Summary: The rise of the internet and social media has ushered in a new form of dating violence termed cyber-violence. This form of abuse encompasses acts of control, humiliation, and threats in the online realm.
A recent study reveals that beliefs like romantic love myths, jealousy, and particularly sexism, play pivotal roles in propagating cyber-violence. Unpacking these beliefs is vital for promoting healthier online relationships.
Cyber-violence, a digital form of dating abuse, includes acts like unauthorized photo sharing and cyberstalking.
Many young individuals often misconstrue control and aggression in relationships as markers of genuine love.
Romantic myths, jealousy, and notably sexism, have been identified as significant contributors to cyber-violence.
Source: Neuroscience News
With the pervasive rise of the internet and social media platforms, romantic relationships are increasingly finding their way into the digital realm. While this offers numerous benefits, it also presents a darker side: a surge in a specific form of dating violence termed cyber-violence.
Cyber-violence encompasses acts of control, humiliation, intimidation, and threats directed at a partner or ex-partner in the online realm. But what fuels this form of abuse?
A recent study aimed to unravel the ties between beliefs such as romantic love myths, jealousy, and sexism and the occurrence of cyber-violence.
Dating violence, traditionally understood as any form of aggression (physical, psychological, or sexual) towards a partner or ex-partner, has long been recognized as a concerning public health issue. Its repercussions, especially on younger individuals, range from severe psychological trauma to physical harm.
What’s alarming is that this form of violence has evolved with the popularization of the internet. Acts like unauthorized sharing of intimate photos, cyberstalking, and online harassment fall under the broad umbrella of cyber-violence. These behaviors have grave implications for the mental and emotional well-being of the youth, and recognizing them is pivotal.
One might question why the youth, especially, are vulnerable. An alarming reality is that many young individuals often misconstrue acts of control and aggression as markers of genuine romantic love. For them, conflict, albeit toxic, may feel like an integral facet of a romantic relationship. Add to this the inherent jealousy that often surfaces in relationships, especially when perceived threats, real or imagined, emerge.
In the digital age, these threats might manifest as an innocuous comment on a partner’s post or a photo liked by an unknown individual.
But where do these beliefs stem from? Cultural constructs and societal norms play an intricate role.
Romantic myths, for instance, perpetuate the idea that real love is possessive and exclusive. These beliefs suggest that an ideal romantic relationship is intense, all-consuming, and sometimes irrational. While these notions might sound passionate and profound, they foster an environment conducive to abuse.
The study found, however, that while romantic myths had a minimal protective role against victimization, jealousy and sexist beliefs played a more direct role in propagating cyber-violence.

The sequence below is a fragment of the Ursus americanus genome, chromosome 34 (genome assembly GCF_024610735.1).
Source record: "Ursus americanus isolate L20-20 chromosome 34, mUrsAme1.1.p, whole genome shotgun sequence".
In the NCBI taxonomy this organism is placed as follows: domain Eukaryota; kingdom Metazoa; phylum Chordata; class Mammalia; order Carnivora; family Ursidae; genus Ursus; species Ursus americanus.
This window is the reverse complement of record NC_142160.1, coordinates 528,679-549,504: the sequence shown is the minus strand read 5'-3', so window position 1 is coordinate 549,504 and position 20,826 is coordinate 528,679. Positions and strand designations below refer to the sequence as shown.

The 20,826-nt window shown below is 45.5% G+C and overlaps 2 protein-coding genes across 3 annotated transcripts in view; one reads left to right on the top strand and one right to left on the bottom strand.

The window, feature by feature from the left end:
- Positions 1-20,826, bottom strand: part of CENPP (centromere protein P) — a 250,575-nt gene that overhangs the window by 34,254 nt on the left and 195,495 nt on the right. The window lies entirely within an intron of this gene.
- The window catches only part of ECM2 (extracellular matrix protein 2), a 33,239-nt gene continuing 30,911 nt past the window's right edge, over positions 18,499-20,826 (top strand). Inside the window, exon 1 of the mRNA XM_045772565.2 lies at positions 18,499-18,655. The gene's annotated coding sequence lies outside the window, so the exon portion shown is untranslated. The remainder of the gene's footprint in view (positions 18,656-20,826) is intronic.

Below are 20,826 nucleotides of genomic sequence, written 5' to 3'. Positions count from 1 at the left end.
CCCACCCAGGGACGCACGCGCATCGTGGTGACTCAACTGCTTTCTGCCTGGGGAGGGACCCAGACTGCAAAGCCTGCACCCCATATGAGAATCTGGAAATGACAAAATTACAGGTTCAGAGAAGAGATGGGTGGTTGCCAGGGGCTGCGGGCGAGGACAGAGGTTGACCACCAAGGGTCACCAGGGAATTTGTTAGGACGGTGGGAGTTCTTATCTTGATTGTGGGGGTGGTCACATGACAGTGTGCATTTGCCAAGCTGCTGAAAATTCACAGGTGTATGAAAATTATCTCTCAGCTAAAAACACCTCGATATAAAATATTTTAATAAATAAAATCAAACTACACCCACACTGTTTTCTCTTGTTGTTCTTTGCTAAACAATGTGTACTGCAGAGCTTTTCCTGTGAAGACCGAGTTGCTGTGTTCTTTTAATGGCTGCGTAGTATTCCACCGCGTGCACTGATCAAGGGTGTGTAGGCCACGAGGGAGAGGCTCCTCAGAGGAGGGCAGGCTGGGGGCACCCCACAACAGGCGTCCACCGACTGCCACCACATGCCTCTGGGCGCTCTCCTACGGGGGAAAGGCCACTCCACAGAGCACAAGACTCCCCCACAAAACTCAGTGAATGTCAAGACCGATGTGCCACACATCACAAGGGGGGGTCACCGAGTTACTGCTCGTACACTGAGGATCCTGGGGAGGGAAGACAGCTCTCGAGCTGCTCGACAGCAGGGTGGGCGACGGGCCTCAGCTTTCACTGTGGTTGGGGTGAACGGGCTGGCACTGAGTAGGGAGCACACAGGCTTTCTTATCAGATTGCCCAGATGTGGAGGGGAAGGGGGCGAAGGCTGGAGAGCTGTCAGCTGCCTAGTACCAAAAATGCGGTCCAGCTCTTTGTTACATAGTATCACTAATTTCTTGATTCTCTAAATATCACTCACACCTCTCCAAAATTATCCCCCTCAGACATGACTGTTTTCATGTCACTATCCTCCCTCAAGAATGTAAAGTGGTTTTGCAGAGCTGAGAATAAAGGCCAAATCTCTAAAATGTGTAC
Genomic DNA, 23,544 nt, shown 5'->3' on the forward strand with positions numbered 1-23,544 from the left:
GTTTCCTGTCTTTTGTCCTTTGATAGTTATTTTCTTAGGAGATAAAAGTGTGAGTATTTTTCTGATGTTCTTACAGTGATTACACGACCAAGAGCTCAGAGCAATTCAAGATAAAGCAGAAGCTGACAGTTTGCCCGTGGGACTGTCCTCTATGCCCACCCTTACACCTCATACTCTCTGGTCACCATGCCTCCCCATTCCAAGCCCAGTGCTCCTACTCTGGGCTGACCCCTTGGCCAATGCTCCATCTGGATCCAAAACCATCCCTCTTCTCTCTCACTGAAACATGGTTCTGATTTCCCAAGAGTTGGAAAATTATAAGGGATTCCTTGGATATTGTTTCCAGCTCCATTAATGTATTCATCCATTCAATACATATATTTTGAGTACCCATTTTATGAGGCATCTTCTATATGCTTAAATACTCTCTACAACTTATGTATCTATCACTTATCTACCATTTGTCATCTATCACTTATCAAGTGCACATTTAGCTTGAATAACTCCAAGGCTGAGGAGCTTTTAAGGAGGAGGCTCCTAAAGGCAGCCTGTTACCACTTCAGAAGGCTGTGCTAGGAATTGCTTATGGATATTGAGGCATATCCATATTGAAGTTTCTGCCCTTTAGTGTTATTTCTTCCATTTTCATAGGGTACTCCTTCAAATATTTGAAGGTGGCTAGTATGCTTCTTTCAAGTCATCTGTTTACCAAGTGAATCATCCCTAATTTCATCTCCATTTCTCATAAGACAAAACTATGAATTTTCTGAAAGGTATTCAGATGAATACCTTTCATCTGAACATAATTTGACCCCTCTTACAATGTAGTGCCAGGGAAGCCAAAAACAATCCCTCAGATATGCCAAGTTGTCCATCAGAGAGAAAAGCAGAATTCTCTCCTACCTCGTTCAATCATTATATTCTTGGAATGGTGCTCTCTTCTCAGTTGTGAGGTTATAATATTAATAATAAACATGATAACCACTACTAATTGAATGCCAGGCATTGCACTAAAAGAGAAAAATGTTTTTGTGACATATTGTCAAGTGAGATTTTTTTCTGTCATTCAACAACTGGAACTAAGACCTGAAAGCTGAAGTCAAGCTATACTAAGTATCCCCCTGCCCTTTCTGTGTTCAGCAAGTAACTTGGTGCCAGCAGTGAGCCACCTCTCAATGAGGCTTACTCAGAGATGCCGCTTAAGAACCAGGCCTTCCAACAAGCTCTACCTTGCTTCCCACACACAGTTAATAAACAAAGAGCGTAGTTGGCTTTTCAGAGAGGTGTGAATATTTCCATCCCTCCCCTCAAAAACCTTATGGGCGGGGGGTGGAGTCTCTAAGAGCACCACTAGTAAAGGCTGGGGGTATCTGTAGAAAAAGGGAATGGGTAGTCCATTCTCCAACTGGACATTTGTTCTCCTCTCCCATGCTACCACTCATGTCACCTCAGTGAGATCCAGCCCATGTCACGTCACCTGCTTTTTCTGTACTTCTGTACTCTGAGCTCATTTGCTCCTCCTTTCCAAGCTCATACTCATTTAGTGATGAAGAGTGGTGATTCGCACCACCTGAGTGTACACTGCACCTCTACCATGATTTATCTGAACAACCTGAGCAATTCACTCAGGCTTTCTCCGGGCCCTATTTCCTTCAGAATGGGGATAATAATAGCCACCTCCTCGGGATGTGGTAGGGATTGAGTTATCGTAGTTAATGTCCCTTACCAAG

Sexism, another significant player in this paradigm, refers to beliefs restricting and limiting gender expression, frequently leading to discrimination against women. Sexist beliefs perpetuate power dynamics and gender stereotypes in relationships, often leading to acts of violence.
In the realm of cyber-violence, these attitudes may express themselves as misogynistic trolling or online harassment directed primarily at women. For instance, men and even some women who hold more traditional, sexist views may be more likely to accept, or even perpetrate, acts of online aggression.
While ground-breaking in its exploration of the intertwined roles of jealousy, sexism, and romantic myths in cyber-violence, the study isn’t without its limitations. Relying primarily on self-reported data poses the risk of social desirability bias. The overrepresentation of women in the study could also skew the findings.
In conclusion, understanding the drivers of cyber-violence is essential in this digital age. By dissecting the roles of jealousy, romantic myths, and sexism, we can better equip the youth with the tools to foster healthier relationships, both offline and online.
About this psychology and interpersonal relationship violence research news
Jealousy, sexism, and romantic love myths: the role of beliefs in online dating violence
With the massification of the Internet and social networks, a new form of dating violence called cyber-violence has emerged, which involves behaviors of control, humiliation, intimidation and threats towards the partner or ex-partner.
Using a non-probabilistic sample of 1,001 participants aged 18 to 25 years, the present study used an ex post facto, retrospective, cross-sectional, single-group design to analyze the joint effects that beliefs associated with dating violence such as romantic love myths, jealousy, and sexism have on the victimization and perpetration of cyber-violence.
The results evidenced that jealousy is involved in both Cyber-victimization and Cyber-harassment perpetrated, while sexist beliefs are only involved in perpetration.
In the discussion section, it is postulated that cyber-violence is a phenomenon that is more related to the probability of aggression, but not to the probability of being a victim.
Finally, limitations and implications for future research are discussed.